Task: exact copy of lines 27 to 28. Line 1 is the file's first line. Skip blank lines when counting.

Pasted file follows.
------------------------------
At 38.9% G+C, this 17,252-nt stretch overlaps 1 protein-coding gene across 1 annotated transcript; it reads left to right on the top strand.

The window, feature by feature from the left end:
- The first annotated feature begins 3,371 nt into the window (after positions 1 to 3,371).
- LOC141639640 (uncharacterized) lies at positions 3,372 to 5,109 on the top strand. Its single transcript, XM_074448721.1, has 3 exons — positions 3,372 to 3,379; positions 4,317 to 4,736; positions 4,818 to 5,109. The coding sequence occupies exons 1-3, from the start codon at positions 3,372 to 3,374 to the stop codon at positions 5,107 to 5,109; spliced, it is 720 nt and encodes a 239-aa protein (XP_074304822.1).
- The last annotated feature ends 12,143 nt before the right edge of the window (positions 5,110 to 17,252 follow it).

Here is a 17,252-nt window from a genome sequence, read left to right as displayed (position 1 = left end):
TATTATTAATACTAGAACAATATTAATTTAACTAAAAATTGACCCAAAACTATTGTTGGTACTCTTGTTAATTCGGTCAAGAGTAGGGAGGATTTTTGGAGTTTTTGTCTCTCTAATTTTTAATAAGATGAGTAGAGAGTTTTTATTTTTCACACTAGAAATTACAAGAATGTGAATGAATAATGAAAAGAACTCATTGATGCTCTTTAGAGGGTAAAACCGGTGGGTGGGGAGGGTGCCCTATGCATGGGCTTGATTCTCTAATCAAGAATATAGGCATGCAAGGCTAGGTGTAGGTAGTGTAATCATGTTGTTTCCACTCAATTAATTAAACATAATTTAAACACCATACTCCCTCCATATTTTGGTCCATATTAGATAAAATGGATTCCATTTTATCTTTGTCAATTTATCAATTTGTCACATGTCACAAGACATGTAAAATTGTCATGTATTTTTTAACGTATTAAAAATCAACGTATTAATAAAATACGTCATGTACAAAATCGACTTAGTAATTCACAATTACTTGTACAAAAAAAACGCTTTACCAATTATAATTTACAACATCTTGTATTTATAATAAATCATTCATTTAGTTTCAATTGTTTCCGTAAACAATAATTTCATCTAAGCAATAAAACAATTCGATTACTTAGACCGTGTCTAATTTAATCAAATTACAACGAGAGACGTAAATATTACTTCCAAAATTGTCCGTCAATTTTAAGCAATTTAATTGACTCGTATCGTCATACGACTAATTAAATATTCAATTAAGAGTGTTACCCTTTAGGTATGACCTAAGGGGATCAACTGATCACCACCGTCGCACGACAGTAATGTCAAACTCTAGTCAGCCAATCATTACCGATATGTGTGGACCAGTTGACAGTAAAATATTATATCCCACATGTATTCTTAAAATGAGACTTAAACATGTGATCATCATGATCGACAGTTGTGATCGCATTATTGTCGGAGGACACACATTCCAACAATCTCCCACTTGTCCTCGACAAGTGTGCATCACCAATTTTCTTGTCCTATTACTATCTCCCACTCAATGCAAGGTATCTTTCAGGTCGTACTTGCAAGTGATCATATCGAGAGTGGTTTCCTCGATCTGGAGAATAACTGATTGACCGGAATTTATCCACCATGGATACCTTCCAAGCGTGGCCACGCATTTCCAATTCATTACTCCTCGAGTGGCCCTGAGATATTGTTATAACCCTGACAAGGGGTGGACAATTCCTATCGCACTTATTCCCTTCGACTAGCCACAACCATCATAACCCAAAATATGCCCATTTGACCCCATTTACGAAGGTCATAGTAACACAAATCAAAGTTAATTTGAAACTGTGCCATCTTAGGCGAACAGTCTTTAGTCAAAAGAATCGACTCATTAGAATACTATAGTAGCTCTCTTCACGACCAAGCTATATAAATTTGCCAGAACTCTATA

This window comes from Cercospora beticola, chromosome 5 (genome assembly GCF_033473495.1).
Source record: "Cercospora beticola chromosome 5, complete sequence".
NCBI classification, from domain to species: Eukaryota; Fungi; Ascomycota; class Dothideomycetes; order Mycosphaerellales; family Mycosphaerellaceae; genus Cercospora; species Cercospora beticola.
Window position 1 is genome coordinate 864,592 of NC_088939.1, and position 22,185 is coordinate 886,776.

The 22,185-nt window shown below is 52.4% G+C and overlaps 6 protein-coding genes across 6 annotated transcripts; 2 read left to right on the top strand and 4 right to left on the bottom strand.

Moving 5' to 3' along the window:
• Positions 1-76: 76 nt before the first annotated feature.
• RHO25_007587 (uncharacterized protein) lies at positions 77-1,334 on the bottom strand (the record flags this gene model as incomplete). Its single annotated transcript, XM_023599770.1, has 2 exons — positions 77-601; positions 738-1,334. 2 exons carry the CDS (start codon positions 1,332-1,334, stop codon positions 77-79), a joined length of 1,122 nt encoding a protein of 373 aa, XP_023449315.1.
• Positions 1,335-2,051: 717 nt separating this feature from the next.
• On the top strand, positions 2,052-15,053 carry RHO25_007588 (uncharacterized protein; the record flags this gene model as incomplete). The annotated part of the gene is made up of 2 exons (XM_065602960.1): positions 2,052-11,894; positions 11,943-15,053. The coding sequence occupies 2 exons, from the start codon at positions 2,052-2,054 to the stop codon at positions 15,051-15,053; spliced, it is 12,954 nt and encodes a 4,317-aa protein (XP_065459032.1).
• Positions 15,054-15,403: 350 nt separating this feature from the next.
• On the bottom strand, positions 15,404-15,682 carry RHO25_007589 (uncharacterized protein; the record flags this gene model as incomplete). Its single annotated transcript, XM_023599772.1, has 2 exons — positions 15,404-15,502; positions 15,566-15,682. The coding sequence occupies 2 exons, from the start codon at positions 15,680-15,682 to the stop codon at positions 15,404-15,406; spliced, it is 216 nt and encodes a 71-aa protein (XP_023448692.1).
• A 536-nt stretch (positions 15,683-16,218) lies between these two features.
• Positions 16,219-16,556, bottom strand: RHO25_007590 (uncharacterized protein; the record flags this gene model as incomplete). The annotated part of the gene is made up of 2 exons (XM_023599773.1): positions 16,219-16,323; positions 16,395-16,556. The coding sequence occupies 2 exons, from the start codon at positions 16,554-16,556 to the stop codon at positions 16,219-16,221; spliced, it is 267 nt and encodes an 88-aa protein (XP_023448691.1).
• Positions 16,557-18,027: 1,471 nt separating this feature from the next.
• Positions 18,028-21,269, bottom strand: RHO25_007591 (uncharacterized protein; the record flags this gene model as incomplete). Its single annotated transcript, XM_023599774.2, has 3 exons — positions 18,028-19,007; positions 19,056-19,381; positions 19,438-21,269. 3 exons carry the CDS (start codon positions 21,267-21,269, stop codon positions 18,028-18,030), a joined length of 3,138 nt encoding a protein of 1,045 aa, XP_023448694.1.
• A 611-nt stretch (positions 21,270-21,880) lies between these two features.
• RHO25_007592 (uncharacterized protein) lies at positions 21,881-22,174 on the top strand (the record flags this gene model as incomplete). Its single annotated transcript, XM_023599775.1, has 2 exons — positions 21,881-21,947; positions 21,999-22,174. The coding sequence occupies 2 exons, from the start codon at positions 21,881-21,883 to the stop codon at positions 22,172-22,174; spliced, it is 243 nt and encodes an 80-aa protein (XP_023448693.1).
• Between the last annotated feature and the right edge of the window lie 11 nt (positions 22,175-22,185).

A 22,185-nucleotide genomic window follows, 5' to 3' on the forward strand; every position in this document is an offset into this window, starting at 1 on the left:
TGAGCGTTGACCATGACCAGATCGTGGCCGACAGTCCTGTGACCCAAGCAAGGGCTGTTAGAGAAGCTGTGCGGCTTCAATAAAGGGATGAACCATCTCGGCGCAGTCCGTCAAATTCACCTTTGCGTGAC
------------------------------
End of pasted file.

A 22,185-nucleotide genomic window follows, 5' to 3' on the forward strand; every position in this document is an offset into this window, starting at 1 on the left:
TGAGCGTTGACCATGACCAGATCGTGGCCGACAGTCCTGTGACCCAAGCAAGGGCTGTTAGAGAAGCTGTGCGGCTTCAATAAAGGGATGAACCATCTCGGCGCAGTCCGTCAAATTCACCTTTGCGTGAC